Last Sabbath weekend, Southern Adventist University students, faculty, and community members from Adventist Peace Fellowship, Amnesty International, College Democrats, and Adventist Forum joined a peace march in downtown Chattanooga, Tennessee. That Thursday in the student newspaper, 'The Accent,' there was an article titled "Iraq War is God's will; Respect all human authority." This blog post is another view of God. ______________________________________
"Love your enemies, and pray for those who persecute you, so that you may be children of your Father in heaven." Matthew 5:44-45
Christians understand Jesus as the fullest revelation of God’s character. It is through the lenses of Christ that we understand the whole of Scripture. Jesus the prophet, healer, teacher, the good news, lover of life, and the glory of God: Jesus, who shows the whole world how God’s grace is accessible to everyone.
Matthew 5:38-48 provides the theological framework of Christ’s imperative, calling us to higher ground. Three primary texts from Matthew reveal the heart of this message. This is a message needed more today than ever before as so-called Christian nations wage war in the name of a God who sent his only Son to instruct us on how to be blessed peacemakers.
"As you know, we once were told “an eye for an eye and a tooth for a tooth,” but I tell you: Do not react violently against one who is evil (vs. 38-39)."
Jesus denies the right to engage in violent self-defense when an “evil-doer” violates your humanity. Often we feel a sense of entitlement when we are wronged; our human nature gets the better of us and drives us to seek our “pound of flesh.” Simply because someone wrongs us does not give us the right to return violence for violence. God certainly does not give us the right to do so. God knows that we have the power to fight back, but God doesn’t allow us the right to submit to the inclinations of evil. Jesus follows the prophet Amos in calling us away from the imitation of committing evil: “Seek good and not evil, that you may live…Hate evil and love good and establish justice in the gate (Amos 5:14-15)."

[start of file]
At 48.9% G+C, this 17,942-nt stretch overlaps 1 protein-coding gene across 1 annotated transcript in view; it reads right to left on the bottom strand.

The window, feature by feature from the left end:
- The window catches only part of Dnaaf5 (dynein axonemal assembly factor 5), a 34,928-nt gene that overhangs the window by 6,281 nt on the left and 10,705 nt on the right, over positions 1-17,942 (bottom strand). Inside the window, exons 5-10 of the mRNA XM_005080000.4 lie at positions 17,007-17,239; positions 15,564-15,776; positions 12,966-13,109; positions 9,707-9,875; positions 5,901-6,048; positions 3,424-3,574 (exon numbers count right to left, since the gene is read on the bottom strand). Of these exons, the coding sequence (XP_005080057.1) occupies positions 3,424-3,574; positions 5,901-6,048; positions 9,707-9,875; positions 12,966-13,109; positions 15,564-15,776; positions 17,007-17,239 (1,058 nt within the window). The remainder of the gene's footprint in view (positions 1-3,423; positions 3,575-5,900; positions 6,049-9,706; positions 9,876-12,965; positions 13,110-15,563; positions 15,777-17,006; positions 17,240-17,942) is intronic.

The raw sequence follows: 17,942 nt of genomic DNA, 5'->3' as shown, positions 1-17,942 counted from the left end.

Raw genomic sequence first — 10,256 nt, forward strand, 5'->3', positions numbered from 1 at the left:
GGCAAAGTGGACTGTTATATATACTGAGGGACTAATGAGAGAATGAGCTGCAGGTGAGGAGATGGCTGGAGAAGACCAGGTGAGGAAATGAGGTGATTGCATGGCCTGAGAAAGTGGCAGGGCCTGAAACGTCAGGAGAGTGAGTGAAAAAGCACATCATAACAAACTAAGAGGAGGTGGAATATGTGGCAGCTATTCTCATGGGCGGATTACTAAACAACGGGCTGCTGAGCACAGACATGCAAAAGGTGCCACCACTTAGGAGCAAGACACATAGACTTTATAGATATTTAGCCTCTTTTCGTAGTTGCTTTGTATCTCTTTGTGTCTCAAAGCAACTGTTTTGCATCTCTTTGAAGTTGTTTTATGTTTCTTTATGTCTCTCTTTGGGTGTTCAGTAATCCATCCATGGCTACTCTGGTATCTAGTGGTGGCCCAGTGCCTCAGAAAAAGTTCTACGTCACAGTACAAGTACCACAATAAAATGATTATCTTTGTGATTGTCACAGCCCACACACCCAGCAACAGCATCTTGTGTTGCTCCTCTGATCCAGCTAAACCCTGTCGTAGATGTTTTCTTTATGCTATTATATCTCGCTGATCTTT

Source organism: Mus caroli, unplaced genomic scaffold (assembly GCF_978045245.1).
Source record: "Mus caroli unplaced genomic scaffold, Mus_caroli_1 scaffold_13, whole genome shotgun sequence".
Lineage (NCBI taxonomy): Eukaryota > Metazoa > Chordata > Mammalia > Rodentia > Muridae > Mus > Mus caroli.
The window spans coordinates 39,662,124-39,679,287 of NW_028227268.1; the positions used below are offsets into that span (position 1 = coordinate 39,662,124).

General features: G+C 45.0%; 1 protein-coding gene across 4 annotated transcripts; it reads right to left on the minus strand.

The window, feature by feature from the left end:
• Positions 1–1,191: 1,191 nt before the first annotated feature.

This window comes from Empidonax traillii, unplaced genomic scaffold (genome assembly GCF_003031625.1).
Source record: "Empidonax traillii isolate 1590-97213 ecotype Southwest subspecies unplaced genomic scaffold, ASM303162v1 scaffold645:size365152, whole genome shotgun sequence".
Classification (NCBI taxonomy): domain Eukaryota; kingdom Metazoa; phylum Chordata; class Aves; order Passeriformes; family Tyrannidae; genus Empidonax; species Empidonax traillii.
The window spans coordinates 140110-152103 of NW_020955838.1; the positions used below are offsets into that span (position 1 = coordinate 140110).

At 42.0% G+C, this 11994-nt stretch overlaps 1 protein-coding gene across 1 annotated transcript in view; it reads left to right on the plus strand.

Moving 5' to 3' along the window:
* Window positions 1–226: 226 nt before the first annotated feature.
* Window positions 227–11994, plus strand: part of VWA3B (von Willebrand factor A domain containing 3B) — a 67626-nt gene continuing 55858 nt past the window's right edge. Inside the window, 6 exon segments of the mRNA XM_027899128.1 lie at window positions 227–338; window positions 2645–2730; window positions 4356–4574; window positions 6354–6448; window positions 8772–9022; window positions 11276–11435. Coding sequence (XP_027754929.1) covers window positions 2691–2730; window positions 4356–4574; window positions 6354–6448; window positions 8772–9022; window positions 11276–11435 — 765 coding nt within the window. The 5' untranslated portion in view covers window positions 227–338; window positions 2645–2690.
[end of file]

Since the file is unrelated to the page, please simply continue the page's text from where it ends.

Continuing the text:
In response to evil, passivity is not what God requires of us. In fact, throughout Scripture God call us to be proactive “fighting evil,” however, he requires us to use different “weapons.” We are called to resist the enemy without showing enmity. God’s message through Jesus is clear: the imperative of higher-ground spirituality.
"As you know, we once were told, “You are to love your neighbor and to hate your enemy.” But I tell you: Love your enemies (vs. 33-34)."
To follow Christ is to follow the message that He has given us and to allow that message and the life of Jesus to influence and dictate our every action. Jesus teaches us that conventional love is not enough. He instructs us that the love we are to show our enemies is not about them, but rather that it is about God..
Moses taught that the essence of the moral life was to love God with one’s whole being and energy. In so doing, loving God means loving our neighbor. Jesus builds upon the Mosaic continuum and completes it. The “neighbor” also includes our enemies—all those who seek to harm us. It is precisely through loving our enemies that we are able to break the cycle of evil and all of its influence over us. It is only through God’s grace that we can “turn the other cheek” and feel and see as God does. Through the teachings of Christ, we are called to be as generous in grace as God is generous: without limits.
"God causes the sun to rise on both the bad and the good and sends rain to fall on both the just and the unjust (vs. 45)."
We are called to love our enemies because just like us, they are also the recipients of God’s grace. His rain readily falls upon them as it does on us. God challenges us with an invitation to live a better life and—through God Almighty—plant our feet firmly on higher ground.
This is a companion discussion topic for the original entry at http://spectrummagazine.org/node/465